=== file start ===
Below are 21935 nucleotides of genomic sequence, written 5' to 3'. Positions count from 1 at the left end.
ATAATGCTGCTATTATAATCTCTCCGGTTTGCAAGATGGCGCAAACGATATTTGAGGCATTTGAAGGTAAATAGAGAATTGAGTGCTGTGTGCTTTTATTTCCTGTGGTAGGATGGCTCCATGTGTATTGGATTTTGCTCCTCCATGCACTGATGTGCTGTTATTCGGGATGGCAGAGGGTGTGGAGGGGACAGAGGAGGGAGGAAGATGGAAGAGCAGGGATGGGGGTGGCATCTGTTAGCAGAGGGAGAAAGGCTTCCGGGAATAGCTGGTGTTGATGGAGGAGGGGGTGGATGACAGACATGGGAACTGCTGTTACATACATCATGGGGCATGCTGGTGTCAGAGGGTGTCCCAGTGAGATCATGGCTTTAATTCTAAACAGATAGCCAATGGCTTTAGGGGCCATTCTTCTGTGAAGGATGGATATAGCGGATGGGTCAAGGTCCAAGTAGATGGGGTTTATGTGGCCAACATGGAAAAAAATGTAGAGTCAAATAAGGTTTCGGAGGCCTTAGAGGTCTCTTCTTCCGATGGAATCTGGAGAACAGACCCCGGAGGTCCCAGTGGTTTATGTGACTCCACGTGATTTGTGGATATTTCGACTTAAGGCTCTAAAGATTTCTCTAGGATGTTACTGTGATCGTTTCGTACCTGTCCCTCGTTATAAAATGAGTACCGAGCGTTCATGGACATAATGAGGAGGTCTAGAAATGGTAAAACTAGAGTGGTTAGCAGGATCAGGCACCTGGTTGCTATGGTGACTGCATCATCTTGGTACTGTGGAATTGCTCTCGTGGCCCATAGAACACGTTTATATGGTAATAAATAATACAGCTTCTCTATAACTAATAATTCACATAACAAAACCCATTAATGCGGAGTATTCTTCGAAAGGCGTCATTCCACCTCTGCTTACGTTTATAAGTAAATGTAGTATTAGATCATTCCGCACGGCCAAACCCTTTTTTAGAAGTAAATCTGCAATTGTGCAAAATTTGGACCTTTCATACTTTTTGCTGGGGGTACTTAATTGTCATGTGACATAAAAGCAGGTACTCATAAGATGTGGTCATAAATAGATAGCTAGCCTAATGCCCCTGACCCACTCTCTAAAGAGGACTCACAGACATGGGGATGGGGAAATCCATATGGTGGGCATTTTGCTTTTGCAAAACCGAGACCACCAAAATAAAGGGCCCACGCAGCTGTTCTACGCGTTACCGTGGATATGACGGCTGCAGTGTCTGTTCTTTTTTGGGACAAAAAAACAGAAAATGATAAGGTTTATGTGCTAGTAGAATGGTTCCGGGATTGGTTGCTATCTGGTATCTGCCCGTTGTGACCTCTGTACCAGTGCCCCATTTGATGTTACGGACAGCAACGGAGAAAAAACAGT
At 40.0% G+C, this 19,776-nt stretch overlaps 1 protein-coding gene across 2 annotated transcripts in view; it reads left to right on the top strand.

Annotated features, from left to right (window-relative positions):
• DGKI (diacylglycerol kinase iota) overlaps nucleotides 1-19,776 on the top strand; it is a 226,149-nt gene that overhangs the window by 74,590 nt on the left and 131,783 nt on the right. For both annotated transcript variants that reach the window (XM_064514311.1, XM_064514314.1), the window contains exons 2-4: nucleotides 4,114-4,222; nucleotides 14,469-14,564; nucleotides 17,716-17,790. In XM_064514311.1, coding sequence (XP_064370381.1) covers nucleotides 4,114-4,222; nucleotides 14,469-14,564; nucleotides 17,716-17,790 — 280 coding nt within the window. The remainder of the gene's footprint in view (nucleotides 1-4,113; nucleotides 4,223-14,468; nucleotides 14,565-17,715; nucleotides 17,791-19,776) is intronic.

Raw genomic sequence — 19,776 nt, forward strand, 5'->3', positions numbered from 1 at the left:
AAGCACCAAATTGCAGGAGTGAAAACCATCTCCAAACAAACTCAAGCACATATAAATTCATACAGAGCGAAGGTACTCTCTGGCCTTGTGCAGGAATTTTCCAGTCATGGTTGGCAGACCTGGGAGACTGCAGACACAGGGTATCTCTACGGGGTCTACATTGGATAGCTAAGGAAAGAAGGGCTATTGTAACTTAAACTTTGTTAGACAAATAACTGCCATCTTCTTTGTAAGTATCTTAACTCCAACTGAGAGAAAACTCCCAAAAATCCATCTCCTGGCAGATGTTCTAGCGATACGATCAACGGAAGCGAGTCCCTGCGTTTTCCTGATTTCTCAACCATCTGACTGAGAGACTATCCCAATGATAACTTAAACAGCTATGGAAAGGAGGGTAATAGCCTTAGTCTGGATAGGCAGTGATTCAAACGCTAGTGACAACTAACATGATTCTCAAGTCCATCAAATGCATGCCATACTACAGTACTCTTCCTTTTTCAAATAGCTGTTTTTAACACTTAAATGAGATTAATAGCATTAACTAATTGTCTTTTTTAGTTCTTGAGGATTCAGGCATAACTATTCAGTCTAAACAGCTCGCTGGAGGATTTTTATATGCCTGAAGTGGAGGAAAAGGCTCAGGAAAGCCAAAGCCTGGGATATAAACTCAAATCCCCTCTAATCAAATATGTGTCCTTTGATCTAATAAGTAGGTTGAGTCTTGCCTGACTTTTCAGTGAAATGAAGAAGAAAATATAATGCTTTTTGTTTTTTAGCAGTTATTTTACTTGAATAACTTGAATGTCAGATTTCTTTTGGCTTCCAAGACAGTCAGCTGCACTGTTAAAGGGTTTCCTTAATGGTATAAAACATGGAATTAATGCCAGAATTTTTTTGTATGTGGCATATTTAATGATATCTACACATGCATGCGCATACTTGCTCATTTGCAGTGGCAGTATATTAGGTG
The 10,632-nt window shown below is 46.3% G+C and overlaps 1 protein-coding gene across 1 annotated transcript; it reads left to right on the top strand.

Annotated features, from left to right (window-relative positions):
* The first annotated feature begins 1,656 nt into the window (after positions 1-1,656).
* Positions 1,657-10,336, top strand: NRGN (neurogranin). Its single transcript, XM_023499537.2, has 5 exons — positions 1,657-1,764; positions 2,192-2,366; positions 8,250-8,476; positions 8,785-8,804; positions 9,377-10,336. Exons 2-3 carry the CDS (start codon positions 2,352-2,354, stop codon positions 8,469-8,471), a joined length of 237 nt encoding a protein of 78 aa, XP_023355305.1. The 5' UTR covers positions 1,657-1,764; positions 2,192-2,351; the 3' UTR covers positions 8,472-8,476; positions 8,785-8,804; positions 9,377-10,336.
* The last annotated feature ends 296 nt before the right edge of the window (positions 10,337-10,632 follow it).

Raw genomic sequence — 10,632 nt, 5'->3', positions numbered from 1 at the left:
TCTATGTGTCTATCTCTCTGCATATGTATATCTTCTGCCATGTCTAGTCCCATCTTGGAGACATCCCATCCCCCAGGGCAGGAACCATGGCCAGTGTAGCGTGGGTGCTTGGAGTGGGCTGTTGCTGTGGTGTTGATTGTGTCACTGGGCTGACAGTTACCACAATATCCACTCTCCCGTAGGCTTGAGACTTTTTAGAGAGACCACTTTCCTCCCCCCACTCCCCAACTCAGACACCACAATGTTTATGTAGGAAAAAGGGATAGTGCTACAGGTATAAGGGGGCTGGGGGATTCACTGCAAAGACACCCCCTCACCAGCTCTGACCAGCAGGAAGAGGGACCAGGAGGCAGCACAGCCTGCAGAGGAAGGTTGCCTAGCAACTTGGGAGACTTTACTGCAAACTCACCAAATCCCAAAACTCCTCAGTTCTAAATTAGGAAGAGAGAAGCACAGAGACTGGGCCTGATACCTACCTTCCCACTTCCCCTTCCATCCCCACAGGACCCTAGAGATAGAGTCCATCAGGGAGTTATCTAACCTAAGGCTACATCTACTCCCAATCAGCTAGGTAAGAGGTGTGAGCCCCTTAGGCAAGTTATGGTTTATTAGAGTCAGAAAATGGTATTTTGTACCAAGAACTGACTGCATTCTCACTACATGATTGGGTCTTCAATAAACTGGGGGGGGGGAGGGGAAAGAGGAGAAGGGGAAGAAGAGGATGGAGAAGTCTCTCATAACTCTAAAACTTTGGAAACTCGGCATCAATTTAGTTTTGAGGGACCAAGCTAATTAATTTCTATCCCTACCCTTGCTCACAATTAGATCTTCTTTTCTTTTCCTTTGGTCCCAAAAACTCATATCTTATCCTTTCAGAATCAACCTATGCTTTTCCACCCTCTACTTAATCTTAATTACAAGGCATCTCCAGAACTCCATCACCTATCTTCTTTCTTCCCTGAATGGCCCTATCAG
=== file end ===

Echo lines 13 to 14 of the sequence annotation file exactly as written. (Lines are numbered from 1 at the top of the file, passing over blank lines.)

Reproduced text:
Raw genomic sequence — 10,632 nt, 5'->3', positions numbered from 1 at the left:
TCTATGTGTCTATCTCTCTGCATATGTATATCTTCTGCCATGTCTAGTCCCATCTTGGAGACATCCCATCCCCCAGGGCAGGAACCATGGCCAGTGTAGCGTGGGTGCTTGGAGTGGGCTGTTGCTGTGGTGTTGATTGTGTCACTGGGCTGACAGTTACCACAATATCCACTCTCCCGTAGGCTTGAGACTTTTTAGAGAGACCACTTTCCTCCCCCCACTCCCCAACTCAGACACCACAATGTTTATGTAGGAAAAAGGGATAGTGCTACAGGTATAAGGGGGCTGGGGGATTCACTGCAAAGACACCCCCTCACCAGCTCTGACCAGCAGGAAGAGGGACCAGGAGGCAGCACAGCCTGCAGAGGAAGGTTGCCTAGCAACTTGGGAGACTTTACTGCAAACTCACCAAATCCCAAAACTCCTCAGTTCTAAATTAGGAAGAGAGAAGCACAGAGACTGGGCCTGATACCTACCTTCCCACTTCCCCTTCCATCCCCACAGGACCCTAGAGATAGAGTCCATCAGGGAGTTATCTAACCTAAGGCTACATCTACTCCCAATCAGCTAGGTAAGAGGTGTGAGCCCCTTAGGCAAGTTATGGTTTATTAGAGTCAGAAAATGGTATTTTGTACCAAGAACTGACTGCATTCTCACTACATGATTGGGTCTTCAATAAACTGGGGGGGGGGAGGGGAAAGAGGAGAAGGGGAAGAAGAGGATGGAGAAGTCTCTCATAACTCTAAAACTTTGGAAACTCGGCATCAATTTAGTTTTGAGGGACCAAGCTAATTAATTTCTATCCCTACCCTTGCTCACAATTAGATCTTCTTTTCTTTTCCTTTGGTCCCAAAAACTCATATCTTATCCTTTCAGAATCAACCTATGCTTTTCCACCCTCTACTTAATCTTAATTACAAGGCATCTCCAGAACTCCATCACCTATCTTCTTTCTTCCCTGAATGGCCCTATCAG